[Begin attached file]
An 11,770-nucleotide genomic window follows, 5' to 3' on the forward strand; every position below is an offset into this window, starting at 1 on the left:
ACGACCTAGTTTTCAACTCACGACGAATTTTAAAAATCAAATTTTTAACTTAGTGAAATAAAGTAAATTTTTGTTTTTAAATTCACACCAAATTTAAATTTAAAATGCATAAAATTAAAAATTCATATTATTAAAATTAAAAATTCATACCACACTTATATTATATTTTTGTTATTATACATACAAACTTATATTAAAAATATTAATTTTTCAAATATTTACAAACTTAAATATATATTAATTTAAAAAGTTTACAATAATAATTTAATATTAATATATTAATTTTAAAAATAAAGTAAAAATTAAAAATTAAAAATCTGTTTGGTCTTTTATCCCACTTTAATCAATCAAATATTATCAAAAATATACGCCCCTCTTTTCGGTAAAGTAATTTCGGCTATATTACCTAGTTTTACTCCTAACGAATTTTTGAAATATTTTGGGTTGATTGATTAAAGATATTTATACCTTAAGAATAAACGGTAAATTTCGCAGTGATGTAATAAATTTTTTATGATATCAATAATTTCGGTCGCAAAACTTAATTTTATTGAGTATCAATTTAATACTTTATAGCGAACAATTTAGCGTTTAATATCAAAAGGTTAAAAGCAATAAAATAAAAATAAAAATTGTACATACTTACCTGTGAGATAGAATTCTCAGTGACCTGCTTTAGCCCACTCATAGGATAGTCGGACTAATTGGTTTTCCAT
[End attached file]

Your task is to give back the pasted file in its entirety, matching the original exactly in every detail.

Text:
An 11,770-nucleotide genomic window follows, 5' to 3' on the forward strand; every position below is an offset into this window, starting at 1 on the left:
ACGACCTAGTTTTCAACTCACGACGAATTTTAAAAATCAAATTTTTAACTTAGTGAAATAAAGTAAATTTTTGTTTTTAAATTCACACCAAATTTAAATTTAAAATGCATAAAATTAAAAATTCATATTATTAAAATTAAAAATTCATACCACACTTATATTATATTTTTGTTATTATACATACAAACTTATATTAAAAATATTAATTTTTCAAATATTTACAAACTTAAATATATATTAATTTAAAAAGTTTACAATAATAATTTAATATTAATATATTAATTTTAAAAATAAAGTAAAAATTAAAAATTAAAAATCTGTTTGGTCTTTTATCCCACTTTAATCAATCAAATATTATCAAAAATATACGCCCCTCTTTTCGGTAAAGTAATTTCGGCTATATTACCTAGTTTTACTCCTAACGAATTTTTGAAATATTTTGGGTTGATTGATTAAAGATATTTATACCTTAAGAATAAACGGTAAATTTCGCAGTGATGTAATAAATTTTTTATGATATCAATAATTTCGGTCGCAAAACTTAATTTTATTGAGTATCAATTTAATACTTTATAGCGAACAATTTAGCGTTTAATATCAAAAGGTTAAAAGCAATAAAATAAAAATAAAAATTGTACATACTTACCTGTGAGATAGAATTCTCAGTGACCTGCTTTAGCCCACTCATAGGATAGTCGGACTAATTGGTTTTCCAT